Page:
Berlin: Walk this way

By Jennie Milsom

You need not wander far in this famous German city to cover some mind-boggling history, discovers Jennie Milsom.

Potsdamer Platz Station in Berlin. Photo / Jennie Milsom
Potsdamer Platz Station in Berlin. Photo / Jennie Milsom

When you're in New Zealand and the sun's been shining since Christmas, it's hard to imagine not lolling around in its rays.

On the other, chillier side of the world however, some of us have been battling with an eight-hour walking tour at five below zero.

Welcome to Berlin in the winter, where the pavements are gritted with salt. It's the kind of cold that freezes eye-balls; if you tripped you'd snap off a toe.

Our walking guide, Victoria, cheerfully tells us that -13C is the coldest tour she's ever done. Still we feel no warmer.

I've done this Brewer's Berlin Walking Tour twice before with the man himself, Terry Brewer, who would take groups on daily epic tours which could stretch beyond 10 hours.

Brewer is now in his 70s - he still does half-day tours twice a week - and has amassed a clever clan of colleagues to run the infamous day-long treks.

Victoria is a self-confessed history geek who likes to "out-fact" her male colleagues; she reads, sleeps and breathes German history.

We kick off our walking tour in the Jewish Quarter and huddle together in doorways, soaking up tales of history and prostitution. We hear of Anita Berber, a renowned prostitute in the 1920s, who strutted her stuff on Freidrichstrasse in nothing but heels, a vial of cocaine around her neck and a live monkey draped over her shoulders. Stand outside the ornate New Synagogue at night and, along with religion, you'll have sex (prostitution) and death (armed guards) in a single shot, says Victoria.

Berlin is not a pretty city. It's been pulled apart and broken down and has the scars to prove it. If you see what look like bullet holes in walls, that's probably what they are. Every building which survived WWII has a story but there are few plaques shouting tributes or condolences; they'd be everywhere if that were the case.

Victoria leads us up the graffitied stairwell of a former shopping centre, now an art-house with cinema, theatre and a cafe - its warren of corridors is plastered with posters requesting that we do not deal drugs. Through half-open doors we glimpse artists manoeuvring huge canvases; other rooms house make-shift shops selling cards and prints.

We perch along window sills and hear of Hitler's rise to notoriety before wrapping scarves around our faces and marching outside for the next instalment.

Warm-up breaks such as this are a necessity - mid-morning, we disperse for hot drinks in a train station and Victoria doles out tissues for cold noses.

Later, for 20 glorious minutes, we sit in the warmth of a bookshop on Unter der Linden while she illustrates history with photographs and her own sketches of the division of Berlin and the Wall.

We look up at the iconic TV Tower with its cafe at the top, which now spins at twice its original speed.

You'll feel sick having a coffee up there, Victoria says. For a less-nauseous (and cheaper) view of the city, she advises climbing the brown building in Potsdamer Platz.

We shelter in the foyer of a bank overlooking the Brandenburg Gate. People queuing for the Reichstag must be mad, says Victoria; it's a two-hour wait to get in and you won't see much from the top on a day like this.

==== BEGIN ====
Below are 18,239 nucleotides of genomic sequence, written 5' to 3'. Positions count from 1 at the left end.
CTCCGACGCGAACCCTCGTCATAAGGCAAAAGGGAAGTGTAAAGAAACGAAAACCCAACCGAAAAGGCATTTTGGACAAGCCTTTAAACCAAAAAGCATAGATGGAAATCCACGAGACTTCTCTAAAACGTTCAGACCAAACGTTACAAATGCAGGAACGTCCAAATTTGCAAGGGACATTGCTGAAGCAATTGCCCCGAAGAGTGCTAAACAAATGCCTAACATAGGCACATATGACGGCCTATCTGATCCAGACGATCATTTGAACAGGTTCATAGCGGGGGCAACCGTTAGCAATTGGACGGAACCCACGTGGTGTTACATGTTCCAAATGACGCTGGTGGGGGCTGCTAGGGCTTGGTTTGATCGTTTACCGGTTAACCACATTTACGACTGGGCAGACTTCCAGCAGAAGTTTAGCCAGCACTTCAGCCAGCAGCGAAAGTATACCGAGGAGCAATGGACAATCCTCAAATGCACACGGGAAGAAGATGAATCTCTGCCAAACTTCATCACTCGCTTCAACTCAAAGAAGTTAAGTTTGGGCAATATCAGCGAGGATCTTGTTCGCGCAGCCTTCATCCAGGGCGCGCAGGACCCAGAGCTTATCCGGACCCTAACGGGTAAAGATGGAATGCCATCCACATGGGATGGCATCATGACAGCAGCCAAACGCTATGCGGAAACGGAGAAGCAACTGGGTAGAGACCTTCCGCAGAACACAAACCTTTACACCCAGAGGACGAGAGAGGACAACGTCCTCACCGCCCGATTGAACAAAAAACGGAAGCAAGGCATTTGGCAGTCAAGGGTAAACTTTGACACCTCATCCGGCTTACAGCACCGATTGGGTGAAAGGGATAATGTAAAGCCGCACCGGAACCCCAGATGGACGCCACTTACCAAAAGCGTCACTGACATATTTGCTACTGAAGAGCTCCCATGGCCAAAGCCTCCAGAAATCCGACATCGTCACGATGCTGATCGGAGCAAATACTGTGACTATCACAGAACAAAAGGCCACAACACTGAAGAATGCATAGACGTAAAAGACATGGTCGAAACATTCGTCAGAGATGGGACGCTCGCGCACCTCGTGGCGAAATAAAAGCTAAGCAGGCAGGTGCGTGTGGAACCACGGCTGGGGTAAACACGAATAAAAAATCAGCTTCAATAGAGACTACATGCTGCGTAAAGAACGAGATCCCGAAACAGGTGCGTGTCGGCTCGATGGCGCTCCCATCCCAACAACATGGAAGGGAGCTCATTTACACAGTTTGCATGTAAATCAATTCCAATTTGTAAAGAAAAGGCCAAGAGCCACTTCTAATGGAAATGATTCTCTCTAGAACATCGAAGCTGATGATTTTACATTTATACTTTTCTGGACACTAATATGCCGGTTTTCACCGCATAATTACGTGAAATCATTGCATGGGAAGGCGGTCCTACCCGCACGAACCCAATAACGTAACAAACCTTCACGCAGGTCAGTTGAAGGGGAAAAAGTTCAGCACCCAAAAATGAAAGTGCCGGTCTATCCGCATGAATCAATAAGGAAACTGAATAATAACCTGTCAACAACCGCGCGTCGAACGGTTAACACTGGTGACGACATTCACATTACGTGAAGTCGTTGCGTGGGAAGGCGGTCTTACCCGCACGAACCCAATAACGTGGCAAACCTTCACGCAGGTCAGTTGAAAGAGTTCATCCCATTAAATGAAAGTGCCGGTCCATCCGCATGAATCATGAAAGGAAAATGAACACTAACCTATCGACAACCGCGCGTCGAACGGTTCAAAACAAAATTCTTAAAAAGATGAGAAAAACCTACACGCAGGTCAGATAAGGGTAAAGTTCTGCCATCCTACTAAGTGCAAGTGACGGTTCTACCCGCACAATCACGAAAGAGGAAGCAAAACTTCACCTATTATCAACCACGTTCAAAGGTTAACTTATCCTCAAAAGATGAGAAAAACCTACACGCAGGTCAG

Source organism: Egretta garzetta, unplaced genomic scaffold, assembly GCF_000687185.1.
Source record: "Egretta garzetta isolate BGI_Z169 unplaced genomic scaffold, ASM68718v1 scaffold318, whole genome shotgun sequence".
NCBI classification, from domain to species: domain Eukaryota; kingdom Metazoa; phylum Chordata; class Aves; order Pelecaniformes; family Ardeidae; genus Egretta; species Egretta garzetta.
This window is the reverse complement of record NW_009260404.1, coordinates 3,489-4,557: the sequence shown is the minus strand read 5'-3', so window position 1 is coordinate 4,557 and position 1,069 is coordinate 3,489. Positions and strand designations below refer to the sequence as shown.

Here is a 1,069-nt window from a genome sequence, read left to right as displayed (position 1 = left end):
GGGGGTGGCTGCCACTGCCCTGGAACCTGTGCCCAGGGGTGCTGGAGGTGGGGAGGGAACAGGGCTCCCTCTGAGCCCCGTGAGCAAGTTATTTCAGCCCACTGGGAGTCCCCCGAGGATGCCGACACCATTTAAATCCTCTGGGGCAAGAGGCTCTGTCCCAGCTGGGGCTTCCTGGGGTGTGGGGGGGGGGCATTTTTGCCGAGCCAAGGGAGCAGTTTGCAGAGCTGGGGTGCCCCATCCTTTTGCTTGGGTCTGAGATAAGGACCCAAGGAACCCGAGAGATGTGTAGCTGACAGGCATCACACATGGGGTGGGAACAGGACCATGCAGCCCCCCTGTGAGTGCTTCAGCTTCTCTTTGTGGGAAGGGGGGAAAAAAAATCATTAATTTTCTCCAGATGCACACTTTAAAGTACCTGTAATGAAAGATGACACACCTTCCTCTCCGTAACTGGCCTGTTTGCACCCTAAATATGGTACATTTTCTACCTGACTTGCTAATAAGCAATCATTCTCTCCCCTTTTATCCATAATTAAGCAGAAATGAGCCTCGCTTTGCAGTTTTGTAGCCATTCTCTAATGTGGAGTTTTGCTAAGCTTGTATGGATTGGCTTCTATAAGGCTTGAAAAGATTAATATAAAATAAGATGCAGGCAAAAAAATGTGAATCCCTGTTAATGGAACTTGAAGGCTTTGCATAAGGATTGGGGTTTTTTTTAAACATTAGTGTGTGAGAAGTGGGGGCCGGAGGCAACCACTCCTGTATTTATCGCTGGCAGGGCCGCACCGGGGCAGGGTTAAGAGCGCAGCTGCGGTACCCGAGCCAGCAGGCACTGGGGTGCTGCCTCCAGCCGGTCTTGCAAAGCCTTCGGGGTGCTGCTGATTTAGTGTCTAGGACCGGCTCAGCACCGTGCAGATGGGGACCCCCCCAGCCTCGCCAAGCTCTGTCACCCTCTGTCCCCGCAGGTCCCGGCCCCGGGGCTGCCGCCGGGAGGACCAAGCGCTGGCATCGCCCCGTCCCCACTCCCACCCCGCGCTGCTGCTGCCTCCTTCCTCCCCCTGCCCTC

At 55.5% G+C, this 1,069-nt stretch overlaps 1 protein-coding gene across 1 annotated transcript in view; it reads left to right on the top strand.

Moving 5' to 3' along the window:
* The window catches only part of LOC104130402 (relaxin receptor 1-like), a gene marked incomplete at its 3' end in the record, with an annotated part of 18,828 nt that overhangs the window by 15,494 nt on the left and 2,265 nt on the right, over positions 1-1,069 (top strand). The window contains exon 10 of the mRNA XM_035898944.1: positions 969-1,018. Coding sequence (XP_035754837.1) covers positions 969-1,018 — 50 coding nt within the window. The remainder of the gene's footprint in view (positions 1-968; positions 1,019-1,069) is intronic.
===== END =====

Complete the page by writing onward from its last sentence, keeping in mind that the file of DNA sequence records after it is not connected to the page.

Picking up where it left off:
We head off to the Holocaust memorial where we lose each other in its 2700 gravestone-like giant grey slabs; a bleak, maze-like mass which rises and falls like a sombre wave against the white sky.

After a lunch that satisfies the only real requirement of being hot, we venture back outside; the light is fading and, incredibly, it feels even colder than before. Victoria tells us to think warm thoughts as we pause outside the Checkpoint Charlie museum.

The usual touts are making a cheap buck - for the princely sum of 5 euro (NZ$9.20) they'll put an East German stamp in your passport. Don't do it! Incredibly, an East German stamp, as it's no longer officially recognised, will invalidate your whole passport and you'll spend the rest of your trip trying to sort out a new one.

And if that's not enough illicit behaviour, those doing the stamping are German porn stars by night, we're told.

We resist coffee at nearby Snack Point Charlie and head to Fassbender & Rausch, a sumptuous chocolate shop with elaborate chocolate sculptures of immense proportions - the Titanic and the Reichstag are just two I wouldn't mind snapping chunks off.

Victoria allows us seven minutes of chocolate frenzy; we vow to return for a hot chocolate in its grand cafe upstairs.

Nearby we find the Neue Wache, built in 1816 as a guardhouse for Prussian soldiers.

The building now serves as a war memorial - the Memorial for Victims of War and Tyranny - and houses the sobering but serene statue Mother with her Dead Son.

The statue sits is directly under the hole in the roof, exposing it the brutalities of Berlin's climate - today a thin layer of snow - meant to symbolise the suffering of civilians in World War II.

Suddenly it's dark, and we're in need of more hot food.

On Victoria's recommendation, we take a tram a few stops north to a good, old-fashioned joint where we've been instructed to order red cabbage with goulash and dumplings. Meaty and thawing - it's just what we needed.

We may not have walked far but we've certainly unearthed miles of history.

- Herald on Sunday

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